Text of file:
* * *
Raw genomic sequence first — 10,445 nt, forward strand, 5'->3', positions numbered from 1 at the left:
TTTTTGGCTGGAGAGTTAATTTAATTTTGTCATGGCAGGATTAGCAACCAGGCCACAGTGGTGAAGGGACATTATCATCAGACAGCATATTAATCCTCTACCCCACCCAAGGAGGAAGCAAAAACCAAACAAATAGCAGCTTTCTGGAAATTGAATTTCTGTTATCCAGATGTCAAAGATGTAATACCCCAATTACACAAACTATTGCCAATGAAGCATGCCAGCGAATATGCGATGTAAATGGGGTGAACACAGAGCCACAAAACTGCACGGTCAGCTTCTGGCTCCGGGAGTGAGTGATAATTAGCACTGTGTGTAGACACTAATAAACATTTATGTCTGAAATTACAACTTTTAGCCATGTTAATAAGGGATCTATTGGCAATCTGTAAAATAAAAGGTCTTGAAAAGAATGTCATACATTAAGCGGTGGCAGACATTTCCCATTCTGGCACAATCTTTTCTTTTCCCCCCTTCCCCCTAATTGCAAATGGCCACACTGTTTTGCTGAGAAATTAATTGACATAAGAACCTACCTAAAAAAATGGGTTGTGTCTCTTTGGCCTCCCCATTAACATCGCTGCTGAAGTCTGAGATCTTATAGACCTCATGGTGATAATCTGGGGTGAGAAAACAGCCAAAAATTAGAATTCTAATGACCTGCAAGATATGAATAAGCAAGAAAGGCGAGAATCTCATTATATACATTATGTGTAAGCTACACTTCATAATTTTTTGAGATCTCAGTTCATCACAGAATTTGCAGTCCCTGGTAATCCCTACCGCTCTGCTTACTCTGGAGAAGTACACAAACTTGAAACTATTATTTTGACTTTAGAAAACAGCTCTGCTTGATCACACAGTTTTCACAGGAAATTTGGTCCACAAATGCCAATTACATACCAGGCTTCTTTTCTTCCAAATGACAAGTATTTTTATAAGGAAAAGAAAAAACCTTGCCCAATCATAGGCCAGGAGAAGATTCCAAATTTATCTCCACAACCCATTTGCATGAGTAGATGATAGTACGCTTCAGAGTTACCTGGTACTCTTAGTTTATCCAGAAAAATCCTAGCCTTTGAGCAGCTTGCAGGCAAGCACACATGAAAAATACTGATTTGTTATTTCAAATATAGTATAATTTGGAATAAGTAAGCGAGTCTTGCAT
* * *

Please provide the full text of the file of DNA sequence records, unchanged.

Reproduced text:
Raw genomic sequence first — 10,445 nt, forward strand, 5'->3', positions numbered from 1 at the left:
TTTTTGGCTGGAGAGTTAATTTAATTTTGTCATGGCAGGATTAGCAACCAGGCCACAGTGGTGAAGGGACATTATCATCAGACAGCATATTAATCCTCTACCCCACCCAAGGAGGAAGCAAAAACCAAACAAATAGCAGCTTTCTGGAAATTGAATTTCTGTTATCCAGATGTCAAAGATGTAATACCCCAATTACACAAACTATTGCCAATGAAGCATGCCAGCGAATATGCGATGTAAATGGGGTGAACACAGAGCCACAAAACTGCACGGTCAGCTTCTGGCTCCGGGAGTGAGTGATAATTAGCACTGTGTGTAGACACTAATAAACATTTATGTCTGAAATTACAACTTTTAGCCATGTTAATAAGGGATCTATTGGCAATCTGTAAAATAAAAGGTCTTGAAAAGAATGTCATACATTAAGCGGTGGCAGACATTTCCCATTCTGGCACAATCTTTTCTTTTCCCCCCTTCCCCCTAATTGCAAATGGCCACACTGTTTTGCTGAGAAATTAATTGACATAAGAACCTACCTAAAAAAATGGGTTGTGTCTCTTTGGCCTCCCCATTAACATCGCTGCTGAAGTCTGAGATCTTATAGACCTCATGGTGATAATCTGGGGTGAGAAAACAGCCAAAAATTAGAATTCTAATGACCTGCAAGATATGAATAAGCAAGAAAGGCGAGAATCTCATTATATACATTATGTGTAAGCTACACTTCATAATTTTTTGAGATCTCAGTTCATCACAGAATTTGCAGTCCCTGGTAATCCCTACCGCTCTGCTTACTCTGGAGAAGTACACAAACTTGAAACTATTATTTTGACTTTAGAAAACAGCTCTGCTTGATCACACAGTTTTCACAGGAAATTTGGTCCACAAATGCCAATTACATACCAGGCTTCTTTTCTTCCAAATGACAAGTATTTTTATAAGGAAAAGAAAAAACCTTGCCCAATCATAGGCCAGGAGAAGATTCCAAATTTATCTCCACAACCCATTTGCATGAGTAGATGATAGTACGCTTCAGAGTTACCTGGTACTCTTAGTTTATCCAGAAAAATCCTAGCCTTTGAGCAGCTTGCAGGCAAGCACACATGAAAAATACTGATTTGTTATTTCAAATATAGTATAATTTGGAATAAGTAAGCGAGTCTTGCAT